Fashion & the 20s

So, you’re planning on attending our party Saturday night, right? Well, you might be wondering what to wear. Well, a regular party dress is ABSOLUTELY acceptable. However, if you are more adventurous and want to capture a feel for the period, read on to see how best to dress! We can’t wait to see what great outfit you came up with it. Don’t forget– you can purchase your tickets online here: http://www.fayettevillemuseumart.org/upcoming-events.html!

Fashion has always been influenced by the mode of transportation, the architecture of the period, and the customs of the people, and so it was in the 1920’s. In line with progress in other areas, clothing developed closer relationships with art, and an increased sense of freedom was expressed in simple yet elegant designs, with carefully selected fabrics, and an intelligent use of color.

Beautiful coordinated and accessorized outfits were a feature of 1920’s ladies fashions. Hats, shoes, stockings, handbags, dresses and jewelry all came together in harmony to create a unique and elegant style that can only be appreciated when seen in real-life or in color illustrations. The vibrancy is lost in black and white photographs.

Womens fashions experienced dramatic changes in the early 1920’s following the end of the first world war in a period often referred to as the “roaring 20’s”. The passing of bustles and corsets gave clothing designers much greater freedom of expression. New and colorful fabrics echoed the joy felt by a war weary population following the end of hostilities.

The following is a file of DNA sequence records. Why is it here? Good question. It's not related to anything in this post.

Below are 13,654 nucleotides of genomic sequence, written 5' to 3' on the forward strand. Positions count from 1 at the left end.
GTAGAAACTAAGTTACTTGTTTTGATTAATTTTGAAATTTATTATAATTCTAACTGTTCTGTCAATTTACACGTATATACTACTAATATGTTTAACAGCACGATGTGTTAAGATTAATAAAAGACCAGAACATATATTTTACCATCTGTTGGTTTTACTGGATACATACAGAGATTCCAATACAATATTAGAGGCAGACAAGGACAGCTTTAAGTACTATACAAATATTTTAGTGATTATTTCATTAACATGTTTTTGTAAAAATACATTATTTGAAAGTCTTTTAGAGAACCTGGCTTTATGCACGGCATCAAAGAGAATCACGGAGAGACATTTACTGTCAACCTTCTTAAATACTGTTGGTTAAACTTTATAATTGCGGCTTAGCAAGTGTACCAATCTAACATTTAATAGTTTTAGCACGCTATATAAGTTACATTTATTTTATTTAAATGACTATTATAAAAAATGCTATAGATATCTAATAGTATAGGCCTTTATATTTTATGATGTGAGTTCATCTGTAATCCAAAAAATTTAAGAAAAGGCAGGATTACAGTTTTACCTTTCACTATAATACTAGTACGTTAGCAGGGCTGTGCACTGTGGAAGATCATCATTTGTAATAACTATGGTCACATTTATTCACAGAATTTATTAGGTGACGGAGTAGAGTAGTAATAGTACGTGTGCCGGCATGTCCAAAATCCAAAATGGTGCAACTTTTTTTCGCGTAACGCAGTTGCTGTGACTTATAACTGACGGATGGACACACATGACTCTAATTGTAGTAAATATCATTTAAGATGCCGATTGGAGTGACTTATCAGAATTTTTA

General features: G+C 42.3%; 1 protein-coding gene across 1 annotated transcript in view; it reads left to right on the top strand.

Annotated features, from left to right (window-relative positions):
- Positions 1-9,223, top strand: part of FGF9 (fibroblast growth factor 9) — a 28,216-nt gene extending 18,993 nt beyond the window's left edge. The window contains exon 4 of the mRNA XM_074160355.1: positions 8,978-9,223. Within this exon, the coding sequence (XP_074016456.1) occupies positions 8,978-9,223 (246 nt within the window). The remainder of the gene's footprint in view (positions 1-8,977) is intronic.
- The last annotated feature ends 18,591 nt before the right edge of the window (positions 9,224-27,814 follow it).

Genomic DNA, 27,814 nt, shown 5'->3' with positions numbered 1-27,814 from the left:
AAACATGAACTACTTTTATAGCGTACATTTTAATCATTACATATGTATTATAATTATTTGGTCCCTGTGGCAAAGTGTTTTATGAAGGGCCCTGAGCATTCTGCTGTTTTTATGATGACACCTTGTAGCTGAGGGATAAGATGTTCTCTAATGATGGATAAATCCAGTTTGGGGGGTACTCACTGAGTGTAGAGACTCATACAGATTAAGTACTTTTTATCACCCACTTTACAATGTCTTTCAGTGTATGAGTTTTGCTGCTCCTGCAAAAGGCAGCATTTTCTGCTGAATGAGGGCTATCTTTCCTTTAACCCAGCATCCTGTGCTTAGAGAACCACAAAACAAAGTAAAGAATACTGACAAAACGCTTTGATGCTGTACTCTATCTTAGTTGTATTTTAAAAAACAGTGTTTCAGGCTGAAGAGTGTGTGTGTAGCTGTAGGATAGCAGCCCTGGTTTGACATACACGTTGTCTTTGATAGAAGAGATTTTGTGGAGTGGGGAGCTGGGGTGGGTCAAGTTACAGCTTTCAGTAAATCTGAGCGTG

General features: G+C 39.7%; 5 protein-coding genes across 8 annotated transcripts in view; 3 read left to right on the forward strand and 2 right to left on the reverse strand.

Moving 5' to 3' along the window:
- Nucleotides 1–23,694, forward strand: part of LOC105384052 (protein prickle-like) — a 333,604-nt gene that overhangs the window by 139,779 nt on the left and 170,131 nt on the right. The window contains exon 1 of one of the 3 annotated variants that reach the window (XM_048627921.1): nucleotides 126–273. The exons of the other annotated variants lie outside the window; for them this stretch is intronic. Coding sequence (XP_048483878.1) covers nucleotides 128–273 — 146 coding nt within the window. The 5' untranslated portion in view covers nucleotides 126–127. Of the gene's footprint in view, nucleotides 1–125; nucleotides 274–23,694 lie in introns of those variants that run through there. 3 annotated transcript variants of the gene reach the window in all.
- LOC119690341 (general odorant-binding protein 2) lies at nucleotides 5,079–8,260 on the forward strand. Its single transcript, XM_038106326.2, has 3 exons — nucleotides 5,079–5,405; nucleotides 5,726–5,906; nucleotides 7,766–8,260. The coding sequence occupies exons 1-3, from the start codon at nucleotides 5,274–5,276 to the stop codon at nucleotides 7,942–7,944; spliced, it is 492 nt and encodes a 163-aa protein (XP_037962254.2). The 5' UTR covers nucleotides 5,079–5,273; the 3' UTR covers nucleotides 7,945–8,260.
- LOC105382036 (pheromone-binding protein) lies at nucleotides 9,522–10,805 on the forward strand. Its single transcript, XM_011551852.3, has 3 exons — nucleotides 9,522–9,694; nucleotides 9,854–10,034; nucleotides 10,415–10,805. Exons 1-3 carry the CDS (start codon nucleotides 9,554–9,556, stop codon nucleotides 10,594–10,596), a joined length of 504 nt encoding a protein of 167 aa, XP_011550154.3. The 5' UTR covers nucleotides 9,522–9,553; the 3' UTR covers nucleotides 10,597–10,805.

1920’s Dresses were lighter and brighter and shorter than ever before. Fashion designers played with fabric colors, textures and patterns to create totally new styles of dress. Hemlines rose for most of the decade but dropped slightly toward the end. Shoes and stockings assumed a greater prominence now that they were more visible. Silk stockings in all the colors of the rainbow, often with patterns, were designed to match the coordinated outfits of stylish women.

1927 COUPLE IN WINTER CLOTHESCorrespondence schools flourished in the inter-war period. Dressmaking and millinery courses in particular were embraced by women who wanted the new fashions but couldn’t afford retail prices. Many women turned to fashion as a vocation in order to support their fatherless families or to earn extra income to spend on the new luxuries. Working women also embraced the relatively inexpensive ready-made clothes as mass production of contemporary clothing became common.

Pantsuits, hats and canes gave women a sleek look without frills and avoiding the fickleness of fashion. The style was named after the novel La garçonne by Victor Margueritte. In Europe, this look featured women with short hair (Bubikopf) for the first time; in the U.S., “the bob” was reintroduced by actress Louise Brooks in the late 1920s. The hairstyles of Hollywood stars were copied by women all over the world and womens magazines carried articles on how to achieve the current look.

Women’s underwear changed as a result of this move towards practical clothing, with corsets becoming smaller and more flexible, and bras being introduced. Flappers, as the trendy young women were called in the U.S., wore short dresses with a straight loose silhouette. By 1927 seams had risen to just below the knee, so that part of the knee could be seen when dancing the Charleston.

Thus, the Roaring Twenties redefined womanhood — a new woman evolved; it was more acceptable to smoke and drink in public, closer body contact in dancing, shorter hair, make-up, different styles of dress, and greater participation in the workforce - all contributed to the new woman.

1 comment:

Anonymous said...

Hi Nice Blog . I don't really know a lot about Knee or art, but that's just my 2 cents. Really great job though, Krudman! Keep up the good work!